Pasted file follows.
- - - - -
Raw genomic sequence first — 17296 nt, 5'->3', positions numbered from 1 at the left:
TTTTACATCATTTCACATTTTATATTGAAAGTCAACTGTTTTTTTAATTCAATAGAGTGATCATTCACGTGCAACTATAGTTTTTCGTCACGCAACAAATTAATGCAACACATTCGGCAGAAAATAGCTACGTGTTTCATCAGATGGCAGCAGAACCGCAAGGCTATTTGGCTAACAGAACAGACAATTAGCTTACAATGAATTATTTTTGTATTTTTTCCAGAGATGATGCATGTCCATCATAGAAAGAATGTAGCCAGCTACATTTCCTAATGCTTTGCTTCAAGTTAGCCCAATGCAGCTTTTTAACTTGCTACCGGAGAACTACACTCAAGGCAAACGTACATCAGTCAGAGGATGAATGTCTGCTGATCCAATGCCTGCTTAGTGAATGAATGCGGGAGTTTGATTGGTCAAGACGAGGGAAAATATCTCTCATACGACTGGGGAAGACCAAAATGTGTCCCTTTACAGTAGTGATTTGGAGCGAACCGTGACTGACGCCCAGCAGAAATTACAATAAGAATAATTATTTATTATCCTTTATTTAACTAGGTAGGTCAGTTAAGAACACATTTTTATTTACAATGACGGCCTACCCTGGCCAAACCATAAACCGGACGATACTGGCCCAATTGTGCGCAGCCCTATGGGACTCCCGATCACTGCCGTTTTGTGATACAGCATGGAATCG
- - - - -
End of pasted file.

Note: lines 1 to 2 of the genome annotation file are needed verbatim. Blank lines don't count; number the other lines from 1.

Raw genomic sequence first — 17296 nt, 5'->3', positions numbered from 1 at the left:
TTTTACATCATTTCACATTTTATATTGAAAGTCAACTGTTTTTTTAATTCAATAGAGTGATCATTCACGTGCAACTATAGTTTTTCGTCACGCAACAAATTAATGCAACACATTCGGCAGAAAATAGCTACGTGTTTCATCAGATGGCAGCAGAACCGCAAGGCTATTTGGCTAACAGAACAGACAATTAGCTTACAATGAATTATTTTTGTATTTTTTCCAGAGATGATGCATGTCCATCATAGAAAGAATGTAGCCAGCTACATTTCCTAATGCTTTGCTTCAAGTTAGCCCAATGCAGCTTTTTAACTTGCTACCGGAGAACTACACTCAAGGCAAACGTACATCAGTCAGAGGATGAATGTCTGCTGATCCAATGCCTGCTTAGTGAATGAATGCGGGAGTTTGATTGGTCAAGACGAGGGAAAATATCTCTCATACGACTGGGGAAGACCAAAATGTGTCCCTTTACAGTAGTGATTTGGAGCGAACCGTGACTGACGCCCAGCAGAAATTACAATAAGAATAATTATTTATTATCCTTTATTTAACTAGGTAGGTCAGTTAAGAACACATTTTTATTTACAATGACGGCCTACCCTGGCCAAACCATAAACCGGACGATACTGGCCCAATTGTGCGCAGCCCTATGGGACTCCCGATCACTGCCGTTTTGTGATACAGCATGGAATCG